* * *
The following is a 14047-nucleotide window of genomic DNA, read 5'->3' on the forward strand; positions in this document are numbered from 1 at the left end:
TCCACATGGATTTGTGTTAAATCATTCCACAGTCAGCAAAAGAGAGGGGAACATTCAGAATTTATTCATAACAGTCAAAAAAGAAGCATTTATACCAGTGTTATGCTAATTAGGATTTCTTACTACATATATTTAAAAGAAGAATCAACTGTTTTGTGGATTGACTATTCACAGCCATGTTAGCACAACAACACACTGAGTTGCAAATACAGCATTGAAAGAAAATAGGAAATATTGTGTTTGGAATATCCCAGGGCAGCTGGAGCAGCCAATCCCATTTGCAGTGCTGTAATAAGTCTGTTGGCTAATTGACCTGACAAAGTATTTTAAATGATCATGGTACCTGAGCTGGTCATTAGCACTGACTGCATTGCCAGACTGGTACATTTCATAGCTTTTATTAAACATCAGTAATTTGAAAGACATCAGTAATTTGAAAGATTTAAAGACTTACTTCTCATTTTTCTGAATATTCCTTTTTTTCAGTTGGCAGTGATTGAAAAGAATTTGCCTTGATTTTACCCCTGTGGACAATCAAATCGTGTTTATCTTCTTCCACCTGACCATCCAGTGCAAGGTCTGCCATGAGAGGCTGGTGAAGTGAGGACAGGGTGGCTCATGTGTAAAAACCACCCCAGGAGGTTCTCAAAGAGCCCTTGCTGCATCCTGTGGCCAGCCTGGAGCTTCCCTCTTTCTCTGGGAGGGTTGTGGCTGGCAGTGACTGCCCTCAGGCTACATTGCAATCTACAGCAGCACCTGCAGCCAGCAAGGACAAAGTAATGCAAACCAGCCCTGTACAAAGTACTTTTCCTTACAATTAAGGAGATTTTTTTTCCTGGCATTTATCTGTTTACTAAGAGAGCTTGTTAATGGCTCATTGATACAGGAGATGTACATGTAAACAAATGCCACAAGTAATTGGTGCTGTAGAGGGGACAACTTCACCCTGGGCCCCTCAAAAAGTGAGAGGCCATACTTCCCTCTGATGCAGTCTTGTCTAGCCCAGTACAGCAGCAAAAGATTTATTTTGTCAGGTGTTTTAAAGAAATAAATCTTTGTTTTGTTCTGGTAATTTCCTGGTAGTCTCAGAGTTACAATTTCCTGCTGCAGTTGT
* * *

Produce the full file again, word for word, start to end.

The following is a 14047-nucleotide window of genomic DNA, read 5'->3' on the forward strand; positions in this document are numbered from 1 at the left end:
TCCACATGGATTTGTGTTAAATCATTCCACAGTCAGCAAAAGAGAGGGGAACATTCAGAATTTATTCATAACAGTCAAAAAAGAAGCATTTATACCAGTGTTATGCTAATTAGGATTTCTTACTACATATATTTAAAAGAAGAATCAACTGTTTTGTGGATTGACTATTCACAGCCATGTTAGCACAACAACACACTGAGTTGCAAATACAGCATTGAAAGAAAATAGGAAATATTGTGTTTGGAATATCCCAGGGCAGCTGGAGCAGCCAATCCCATTTGCAGTGCTGTAATAAGTCTGTTGGCTAATTGACCTGACAAAGTATTTTAAATGATCATGGTACCTGAGCTGGTCATTAGCACTGACTGCATTGCCAGACTGGTACATTTCATAGCTTTTATTAAACATCAGTAATTTGAAAGACATCAGTAATTTGAAAGATTTAAAGACTTACTTCTCATTTTTCTGAATATTCCTTTTTTTCAGTTGGCAGTGATTGAAAAGAATTTGCCTTGATTTTACCCCTGTGGACAATCAAATCGTGTTTATCTTCTTCCACCTGACCATCCAGTGCAAGGTCTGCCATGAGAGGCTGGTGAAGTGAGGACAGGGTGGCTCATGTGTAAAAACCACCCCAGGAGGTTCTCAAAGAGCCCTTGCTGCATCCTGTGGCCAGCCTGGAGCTTCCCTCTTTCTCTGGGAGGGTTGTGGCTGGCAGTGACTGCCCTCAGGCTACATTGCAATCTACAGCAGCACCTGCAGCCAGCAAGGACAAAGTAATGCAAACCAGCCCTGTACAAAGTACTTTTCCTTACAATTAAGGAGATTTTTTTTCCTGGCATTTATCTGTTTACTAAGAGAGCTTGTTAATGGCTCATTGATACAGGAGATGTACATGTAAACAAATGCCACAAGTAATTGGTGCTGTAGAGGGGACAACTTCACCCTGGGCCCCTCAAAAAGTGAGAGGCCATACTTCCCTCTGATGCAGTCTTGTCTAGCCCAGTACAGCAGCAAAAGATTTATTTTGTCAGGTGTTTTAAAGAAATAAATCTTTGTTTTGTTCTGGTAATTTCCTGGTAGTCTCAGAGTTACAATTTCCTGCTGCAGTTGT